And we don’t mean juicing. Our three antidotes to languishing for moms.
Lately, I’ve been struggling to understand how, in spite of more downtime, I continue to feel behind on work. I find less time to exercise. I’ve read only a portion of one book from the stack I’d been saving for a rainy day (or year of quarantine). The only new skill I seemed to have mastered during the pandemic was making and eating daily loaves of garlic bread.
I’m not being fair to myself. I’ve also doubled my tolerance for alcoholic beverages, which is truly impressive for my 5’2” frame.
Thankfully, there’s now a name for my overall feelings of blah: languishing. As Adam Grant explains in his popular New York Times piece, “Languishing is the neglected middle child of mental health. It’s the void between depression and flourishing — the absence of well-being. You don’t have symptoms of mental illness, but you’re not the picture of mental health either. You’re not functioning at full capacity. Languishing dulls your motivation, disrupts your ability to focus, and triples the odds that you’ll cut back on work.” Grant goes on to offer advice on how we can help ourselves emerge from the fog: stop trying to multitask, schedule uninterrupted hours for work, find time to dedicate to meaningful activities. I have no doubt these methods would greatly improve my mental health, but as someone who hasn’t peed uninterrupted since 2014, achieving work-from-home office hours seems like an impossible dream.
For working parents with children who are schooling from home, what are the antidotes to languishing? I don’t pretend to be on the other side of this just yet, but below are three things that are helping me overcome my extended state of blah.
Stop Eating and Drinking Unhealthy Amounts of the Unhealthy Shit You’ve Been Eating and Drinking.
Other blogs might express this with the words, “Prioritize Self-Care,” and while I agree with that sentiment, I’m not talking about relaxing baths and sheet masks. I am forever grateful to Sonoma Cutrer for helping me survive the pandemic, but the time has come for me to have a little less wine and a little more water. A little less garlic bread and a little more anything but garlic bread. Don’t misunderstand me, I’m not suggesting you go on a diet, but shifting my perspective from surviving to thriving has made a huge difference. I didn’t know how bad I felt until I made a conscious effort to limit my alcohol and increase my water intake. Waking up is so much easier now, and sometimes simply feeling good in the morning is enough to launch me into a productive day.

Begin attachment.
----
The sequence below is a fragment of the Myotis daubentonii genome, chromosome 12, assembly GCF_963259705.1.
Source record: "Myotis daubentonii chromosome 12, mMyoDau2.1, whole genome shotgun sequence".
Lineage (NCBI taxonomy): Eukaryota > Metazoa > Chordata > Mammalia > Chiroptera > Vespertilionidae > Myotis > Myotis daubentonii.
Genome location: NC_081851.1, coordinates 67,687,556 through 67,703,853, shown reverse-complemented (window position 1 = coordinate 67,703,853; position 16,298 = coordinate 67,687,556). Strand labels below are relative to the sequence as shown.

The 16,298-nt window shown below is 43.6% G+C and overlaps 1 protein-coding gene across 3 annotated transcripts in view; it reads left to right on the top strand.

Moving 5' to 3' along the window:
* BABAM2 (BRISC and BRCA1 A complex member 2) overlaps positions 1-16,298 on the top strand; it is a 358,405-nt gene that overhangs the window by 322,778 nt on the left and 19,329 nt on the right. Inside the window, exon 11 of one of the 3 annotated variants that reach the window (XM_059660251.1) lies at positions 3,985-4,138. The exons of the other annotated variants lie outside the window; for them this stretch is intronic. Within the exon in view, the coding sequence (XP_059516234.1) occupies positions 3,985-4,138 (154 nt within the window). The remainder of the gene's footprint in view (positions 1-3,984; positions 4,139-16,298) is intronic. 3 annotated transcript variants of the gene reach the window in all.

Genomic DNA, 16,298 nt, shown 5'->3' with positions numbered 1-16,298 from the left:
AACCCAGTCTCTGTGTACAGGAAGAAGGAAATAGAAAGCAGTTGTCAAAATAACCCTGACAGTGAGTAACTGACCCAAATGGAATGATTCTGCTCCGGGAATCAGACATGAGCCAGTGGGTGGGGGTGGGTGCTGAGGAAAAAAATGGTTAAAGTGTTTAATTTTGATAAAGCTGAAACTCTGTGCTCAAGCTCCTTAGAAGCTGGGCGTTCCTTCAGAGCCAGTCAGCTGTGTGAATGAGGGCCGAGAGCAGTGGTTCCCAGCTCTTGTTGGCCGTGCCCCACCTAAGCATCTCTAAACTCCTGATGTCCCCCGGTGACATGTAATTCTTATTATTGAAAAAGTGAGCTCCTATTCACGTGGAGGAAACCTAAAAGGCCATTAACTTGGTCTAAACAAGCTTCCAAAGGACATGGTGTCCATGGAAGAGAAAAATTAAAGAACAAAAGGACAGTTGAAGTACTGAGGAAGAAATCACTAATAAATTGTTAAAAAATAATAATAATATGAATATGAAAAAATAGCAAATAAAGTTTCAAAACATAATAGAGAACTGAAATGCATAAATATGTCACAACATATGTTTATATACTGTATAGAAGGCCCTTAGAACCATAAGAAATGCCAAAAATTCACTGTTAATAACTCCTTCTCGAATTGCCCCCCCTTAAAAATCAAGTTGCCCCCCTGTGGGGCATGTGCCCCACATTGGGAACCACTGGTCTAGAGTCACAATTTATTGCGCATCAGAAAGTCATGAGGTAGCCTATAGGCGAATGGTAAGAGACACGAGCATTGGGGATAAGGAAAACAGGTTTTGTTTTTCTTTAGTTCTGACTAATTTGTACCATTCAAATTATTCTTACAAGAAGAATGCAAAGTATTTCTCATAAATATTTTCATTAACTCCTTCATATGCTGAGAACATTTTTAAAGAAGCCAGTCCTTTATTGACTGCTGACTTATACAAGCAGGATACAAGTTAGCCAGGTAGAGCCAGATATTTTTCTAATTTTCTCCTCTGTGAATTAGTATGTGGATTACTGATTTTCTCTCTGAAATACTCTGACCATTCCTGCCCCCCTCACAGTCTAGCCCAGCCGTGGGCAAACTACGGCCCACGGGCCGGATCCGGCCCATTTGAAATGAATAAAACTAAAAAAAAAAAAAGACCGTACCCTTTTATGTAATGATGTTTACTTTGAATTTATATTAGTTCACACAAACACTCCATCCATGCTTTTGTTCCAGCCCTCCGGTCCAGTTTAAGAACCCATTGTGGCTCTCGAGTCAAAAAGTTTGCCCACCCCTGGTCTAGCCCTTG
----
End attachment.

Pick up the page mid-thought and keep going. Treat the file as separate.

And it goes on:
Stop Paying for Exercise Apps You’re Not Using.
Don’t cancel them! Use them! Ironically, having more time to work out resulted in me exercising less. I had no motivation to get up and get my workout in because I knew I could do it later, and later often turned into tomorrow. And the day after. Now that our schedule is inching back to normal, I’m making an effort to exercise in the mornings, and it’s such a game changer for my mental health. Nothing clears my brain fog like a long run and a podcast, but that’s not always an option. More often than not, my workout takes place in my living room, just out of view of my son’s Zoom class. For those days, I use the SWEAT app, and can’t recommend it enough. As for whether my pile of jeans will ever fit again, I’ll keep you posted.
Stop The Scroll.
Between Covid and Trump, my news consumption over the past year is practically immeasurable. While I still scan the L.A. Times and The Atlantic each night, I released the need to comb through every major newsfeed in America, and it’s done wonders for my mood.
I also purged my social feeds. Many of my friends have gone so far as to delete the apps entirely, and while I’m sometimes tempted to follow suit, I really do enjoy certain aspects of social media. Instead of deleting my accounts, I intentionally purged them. I unfollowed any Insta feed that was no longer inspiring to me and, without unfriending anyone, curated my Facebook timeline to display posts from only a select group of people. I no longer engage in debate over posts, and while I will never stop using social media as a platform for advocacy, I’m concentrating more on what I share than what other people do.
May we all pay a little more attention to our lives outside our screen, now that we’re able to have them again!
Jessica Butler is the co-founder of Raise, stepmother of two, and adoptive mother of one. Prior to Raise, she was a writer on USA’s "In Plain Sight" and TNT’s "The Last Ship." She and her husband, writer/producer Warren Bell, co-created the Nick at Nite series "Instant Mom," based on her life as a stepmother. She lives in Los Angeles with her husband and six-year-old son, Levon.